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SPCI - Sociedade Portuguesa de Cuidados Intensivos

Revista Brasileira de Terapia Intensiva

AMIB - Associação de Medicina Intensiva Brasileira

OFFICIAL JOURNAL OF THE ASSOCIAÇÃO BRASILEIRA DE MEDICINA INTENSIVA AND THE SOCIEDADE PORTUGUESA DE CUIDADOS INTENSIVOS

ISSN: 0103-507X
Online ISSN: 1982-4335

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Savioli F, Rocha LL. Perfil de coagulação em pacientes com COVID-19 grave: o que sabemos até aqui?. Rev Bras Ter Intensiva. 2020;32(2):197-199

 

 

2020;32(2):197-199
COMMENTARY

10.5935/0103-507X.20200031

Coagulation profile in severe COVID-19 patients: what do we know so far?

Perfil de coagulação em pacientes com COVID-19 grave: o que sabemos até aqui?

Felicio Savioli1,, Leonardo Lima Rocha2

1 Skaggs School of Pharmacy, University of California San Diego - California, United States.
2 Critical Care Medicine, Hospital Alemão Oswaldo Cruz - São Paulo (SP), Brazil.

Conflicts of interest: None.

Responsible editor: Felipe Dal-Pizzol

Submitted on May 08, 2020
Accepted on May 16, 2020

Corresponding author: Felicio Savioli, Skaggs School of Pharmacy, University of California San Diego, 9500 Gilman Dr, La Jolla, CA 92093. E-mail: [email protected]

 

Severe coronavirus disease 2019 (COVID-19) patients may present with single organ failure, but some of them progress to more systemic and multiple organ dysfunctions. One of the most significant markers of poor prognosis in those patients is the development of coagulopathy. These critically ill patients may have abnormal coagulation parameters, which may lead to hypercoagulability and increase the risk of thromboembolic events. Also, severe COVID-19 patients have been associated with disseminated intravascular coagulation (DIC) and increased risk of death.(1)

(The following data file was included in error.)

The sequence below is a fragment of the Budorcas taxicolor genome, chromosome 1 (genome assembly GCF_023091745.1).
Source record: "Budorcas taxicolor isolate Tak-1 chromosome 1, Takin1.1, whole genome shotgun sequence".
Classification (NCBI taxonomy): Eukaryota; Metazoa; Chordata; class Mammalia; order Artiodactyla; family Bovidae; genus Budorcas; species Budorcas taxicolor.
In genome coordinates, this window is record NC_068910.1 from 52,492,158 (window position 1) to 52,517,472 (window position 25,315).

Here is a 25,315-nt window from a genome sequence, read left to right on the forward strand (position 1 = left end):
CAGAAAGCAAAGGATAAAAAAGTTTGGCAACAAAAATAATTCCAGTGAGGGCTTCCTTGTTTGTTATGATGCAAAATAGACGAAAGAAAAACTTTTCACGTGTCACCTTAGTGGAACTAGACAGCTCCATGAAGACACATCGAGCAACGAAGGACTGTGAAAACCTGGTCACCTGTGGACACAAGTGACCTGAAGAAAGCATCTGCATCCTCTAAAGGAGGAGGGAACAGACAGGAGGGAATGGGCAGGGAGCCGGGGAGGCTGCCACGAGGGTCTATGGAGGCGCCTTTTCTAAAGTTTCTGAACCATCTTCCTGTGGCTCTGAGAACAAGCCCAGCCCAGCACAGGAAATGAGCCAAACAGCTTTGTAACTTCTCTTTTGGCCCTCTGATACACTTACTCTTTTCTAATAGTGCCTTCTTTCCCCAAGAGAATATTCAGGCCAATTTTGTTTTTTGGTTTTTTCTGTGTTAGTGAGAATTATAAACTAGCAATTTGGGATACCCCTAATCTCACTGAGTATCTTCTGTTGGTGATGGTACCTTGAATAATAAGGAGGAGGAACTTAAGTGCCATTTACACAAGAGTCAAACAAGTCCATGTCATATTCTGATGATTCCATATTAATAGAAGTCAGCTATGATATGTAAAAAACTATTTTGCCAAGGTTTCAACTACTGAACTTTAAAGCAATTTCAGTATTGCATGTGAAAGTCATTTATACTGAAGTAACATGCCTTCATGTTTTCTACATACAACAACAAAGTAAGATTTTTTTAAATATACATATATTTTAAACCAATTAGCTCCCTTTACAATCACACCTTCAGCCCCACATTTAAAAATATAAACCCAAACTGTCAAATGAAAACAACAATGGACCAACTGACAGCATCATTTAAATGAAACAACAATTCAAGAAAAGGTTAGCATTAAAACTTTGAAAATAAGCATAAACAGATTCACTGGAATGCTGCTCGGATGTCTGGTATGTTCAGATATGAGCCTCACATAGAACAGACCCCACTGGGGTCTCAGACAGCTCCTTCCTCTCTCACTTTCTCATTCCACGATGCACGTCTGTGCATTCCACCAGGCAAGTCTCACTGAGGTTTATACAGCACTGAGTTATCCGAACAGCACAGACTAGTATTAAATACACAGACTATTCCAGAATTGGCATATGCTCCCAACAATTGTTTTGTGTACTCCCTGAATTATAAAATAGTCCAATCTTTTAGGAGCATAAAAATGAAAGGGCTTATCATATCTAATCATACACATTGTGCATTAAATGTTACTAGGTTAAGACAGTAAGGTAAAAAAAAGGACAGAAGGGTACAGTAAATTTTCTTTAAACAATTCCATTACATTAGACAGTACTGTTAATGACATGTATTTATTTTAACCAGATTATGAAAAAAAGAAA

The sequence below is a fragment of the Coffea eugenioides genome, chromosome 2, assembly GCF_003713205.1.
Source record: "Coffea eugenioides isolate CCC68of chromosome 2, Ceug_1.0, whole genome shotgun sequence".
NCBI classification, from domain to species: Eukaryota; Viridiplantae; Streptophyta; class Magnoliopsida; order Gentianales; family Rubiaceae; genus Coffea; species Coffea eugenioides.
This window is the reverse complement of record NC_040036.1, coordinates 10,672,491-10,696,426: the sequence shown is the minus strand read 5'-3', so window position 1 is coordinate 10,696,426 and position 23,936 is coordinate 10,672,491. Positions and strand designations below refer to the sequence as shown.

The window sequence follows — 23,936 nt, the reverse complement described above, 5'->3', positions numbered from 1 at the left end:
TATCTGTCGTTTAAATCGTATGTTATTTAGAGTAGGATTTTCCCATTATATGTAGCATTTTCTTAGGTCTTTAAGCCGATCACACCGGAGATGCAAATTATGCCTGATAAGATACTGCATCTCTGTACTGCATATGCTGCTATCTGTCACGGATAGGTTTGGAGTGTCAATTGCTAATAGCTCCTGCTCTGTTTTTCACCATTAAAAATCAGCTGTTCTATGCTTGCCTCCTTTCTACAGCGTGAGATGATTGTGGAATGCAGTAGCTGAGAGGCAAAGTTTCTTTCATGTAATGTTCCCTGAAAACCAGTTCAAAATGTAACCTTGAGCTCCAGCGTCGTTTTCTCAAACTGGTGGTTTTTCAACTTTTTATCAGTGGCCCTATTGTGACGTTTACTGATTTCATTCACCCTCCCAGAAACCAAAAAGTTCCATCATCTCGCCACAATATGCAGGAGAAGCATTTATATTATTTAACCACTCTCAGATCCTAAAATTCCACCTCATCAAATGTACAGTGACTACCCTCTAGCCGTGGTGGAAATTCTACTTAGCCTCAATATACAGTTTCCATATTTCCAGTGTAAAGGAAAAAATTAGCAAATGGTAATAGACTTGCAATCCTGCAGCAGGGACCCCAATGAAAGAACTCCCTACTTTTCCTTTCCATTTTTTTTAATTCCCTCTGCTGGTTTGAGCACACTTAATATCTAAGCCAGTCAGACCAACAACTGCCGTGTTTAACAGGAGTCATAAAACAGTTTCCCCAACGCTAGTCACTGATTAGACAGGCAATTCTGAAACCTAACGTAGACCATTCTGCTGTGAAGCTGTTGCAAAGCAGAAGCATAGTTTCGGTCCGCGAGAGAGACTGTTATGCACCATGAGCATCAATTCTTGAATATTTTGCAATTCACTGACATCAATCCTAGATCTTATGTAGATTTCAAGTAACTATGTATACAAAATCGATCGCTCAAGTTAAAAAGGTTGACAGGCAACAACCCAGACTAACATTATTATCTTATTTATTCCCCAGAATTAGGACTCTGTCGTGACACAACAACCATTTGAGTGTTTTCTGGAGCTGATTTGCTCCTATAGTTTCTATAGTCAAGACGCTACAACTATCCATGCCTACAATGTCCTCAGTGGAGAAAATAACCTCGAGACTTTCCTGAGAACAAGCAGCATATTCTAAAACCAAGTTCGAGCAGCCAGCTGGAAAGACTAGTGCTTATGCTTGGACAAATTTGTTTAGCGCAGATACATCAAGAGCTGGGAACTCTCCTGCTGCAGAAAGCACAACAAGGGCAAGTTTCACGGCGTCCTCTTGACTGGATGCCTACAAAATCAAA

In a recent publication, Tang et al.(2) retrospectively assessed the coagulation profile of 183 new coronavirus pneumonia patients (both survivors and non-survivors). Non-survivors had higher levels of D-dimer, fibrin degradation products, and longer prothrombin time on admission as compared to survivors. Moreover, the authors found that 71.4% of non-survivors had criteria for DIC. Also, non-survivors had lower levels of fibrinogen and antithrombin (AT) late during the hospitalization.

In another retrospective study, Llitjos et al.(3) screened 26 severe COVID-19 patients for venous thromboembolism in two intensive care units (ICU), using a complete duplex ultrasound from the thigh to the ankle. Despite all patients were submitted to anticoagulation, either prophylactic or therapeutic, the incidence of deep-vein thrombosis was of 53,8%, and pulmonary embolism was identified in 23% of the cases. Additionally, the authors found venous thromboembolism in 56%, and pulmonary embolism in 33% of the patients undergoing therapeutic anticoagulation upon admission to the ICU. Although fibrinogen levels, D-dimer, and platelet counts were measured in these patients, AT levels were not assessed.

A prospective observational study analyzed the coagulation profile of severe COVID-19 patients and assessed the improvement of hypercoagulable states following the implementation of a thromboprophylaxis protocol. In this study, Ranucci et al.(4) reported on the coagulation profile of 16 patients. Upon admission to the ICU, all the patients were on a prophylactic-dose low molecular weight heparin (LMWH). Based on their protocol, the LMWH dose could be increased, AT levels would be considered correct when found below 70%, and/or clopidogrel could be given when platelet counts were above 400,000/µL. Of note, 25% of these patients had low AT levels. After adjusting the anticoagulation dose based on standard and viscoelastic coagulation tests suggesting hypercoagulability, the authors concluded that the coagulation profile trended to normalization.